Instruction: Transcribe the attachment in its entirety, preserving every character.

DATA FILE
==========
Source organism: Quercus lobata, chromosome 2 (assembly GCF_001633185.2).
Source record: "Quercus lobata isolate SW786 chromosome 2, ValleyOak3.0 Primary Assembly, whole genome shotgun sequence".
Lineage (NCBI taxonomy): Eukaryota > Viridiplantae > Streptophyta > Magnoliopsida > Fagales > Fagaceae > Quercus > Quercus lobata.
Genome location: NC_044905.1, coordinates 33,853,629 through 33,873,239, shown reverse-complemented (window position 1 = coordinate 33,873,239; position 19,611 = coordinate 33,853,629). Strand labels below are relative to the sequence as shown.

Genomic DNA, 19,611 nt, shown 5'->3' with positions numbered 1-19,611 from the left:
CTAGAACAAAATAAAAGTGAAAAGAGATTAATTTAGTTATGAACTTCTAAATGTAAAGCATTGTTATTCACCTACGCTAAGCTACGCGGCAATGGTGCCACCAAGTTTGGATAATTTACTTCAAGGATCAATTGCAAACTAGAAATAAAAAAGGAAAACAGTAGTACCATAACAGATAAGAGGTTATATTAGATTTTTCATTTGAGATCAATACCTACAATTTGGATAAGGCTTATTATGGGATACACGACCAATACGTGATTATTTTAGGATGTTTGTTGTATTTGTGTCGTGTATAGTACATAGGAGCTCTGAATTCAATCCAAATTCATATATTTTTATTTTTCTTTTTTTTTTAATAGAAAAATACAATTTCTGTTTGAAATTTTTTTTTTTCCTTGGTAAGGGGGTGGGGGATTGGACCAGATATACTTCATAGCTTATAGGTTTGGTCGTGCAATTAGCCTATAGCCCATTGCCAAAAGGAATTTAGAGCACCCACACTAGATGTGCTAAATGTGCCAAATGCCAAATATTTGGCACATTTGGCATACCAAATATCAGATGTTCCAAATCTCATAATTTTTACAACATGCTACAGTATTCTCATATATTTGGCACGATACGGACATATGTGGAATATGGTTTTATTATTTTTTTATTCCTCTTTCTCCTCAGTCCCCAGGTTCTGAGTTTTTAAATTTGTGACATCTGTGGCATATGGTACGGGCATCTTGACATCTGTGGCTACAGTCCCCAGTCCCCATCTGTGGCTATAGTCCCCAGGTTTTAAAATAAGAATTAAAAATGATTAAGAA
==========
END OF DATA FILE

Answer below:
Source organism: Quercus lobata, chromosome 2 (assembly GCF_001633185.2).
Source record: "Quercus lobata isolate SW786 chromosome 2, ValleyOak3.0 Primary Assembly, whole genome shotgun sequence".
Lineage (NCBI taxonomy): Eukaryota > Viridiplantae > Streptophyta > Magnoliopsida > Fagales > Fagaceae > Quercus > Quercus lobata.
Genome location: NC_044905.1, coordinates 33,853,629 through 33,873,239, shown reverse-complemented (window position 1 = coordinate 33,873,239; position 19,611 = coordinate 33,853,629). Strand labels below are relative to the sequence as shown.

Genomic DNA, 19,611 nt, shown 5'->3' with positions numbered 1-19,611 from the left:
CTAGAACAAAATAAAAGTGAAAAGAGATTAATTTAGTTATGAACTTCTAAATGTAAAGCATTGTTATTCACCTACGCTAAGCTACGCGGCAATGGTGCCACCAAGTTTGGATAATTTACTTCAAGGATCAATTGCAAACTAGAAATAAAAAAGGAAAACAGTAGTACCATAACAGATAAGAGGTTATATTAGATTTTTCATTTGAGATCAATACCTACAATTTGGATAAGGCTTATTATGGGATACACGACCAATACGTGATTATTTTAGGATGTTTGTTGTATTTGTGTCGTGTATAGTACATAGGAGCTCTGAATTCAATCCAAATTCATATATTTTTATTTTTCTTTTTTTTTTAATAGAAAAATACAATTTCTGTTTGAAATTTTTTTTTTTCCTTGGTAAGGGGGTGGGGGATTGGACCAGATATACTTCATAGCTTATAGGTTTGGTCGTGCAATTAGCCTATAGCCCATTGCCAAAAGGAATTTAGAGCACCCACACTAGATGTGCTAAATGTGCCAAATGCCAAATATTTGGCACATTTGGCATACCAAATATCAGATGTTCCAAATCTCATAATTTTTACAACATGCTACAGTATTCTCATATATTTGGCACGATACGGACATATGTGGAATATGGTTTTATTATTTTTTTATTCCTCTTTCTCCTCAGTCCCCAGGTTCTGAGTTTTTAAATTTGTGACATCTGTGGCATATGGTACGGGCATCTTGACATCTGTGGCTACAGTCCCCAGTCCCCATCTGTGGCTATAGTCCCCAGGTTTTAAAATAAGAATTAAAAATGATTAAGAA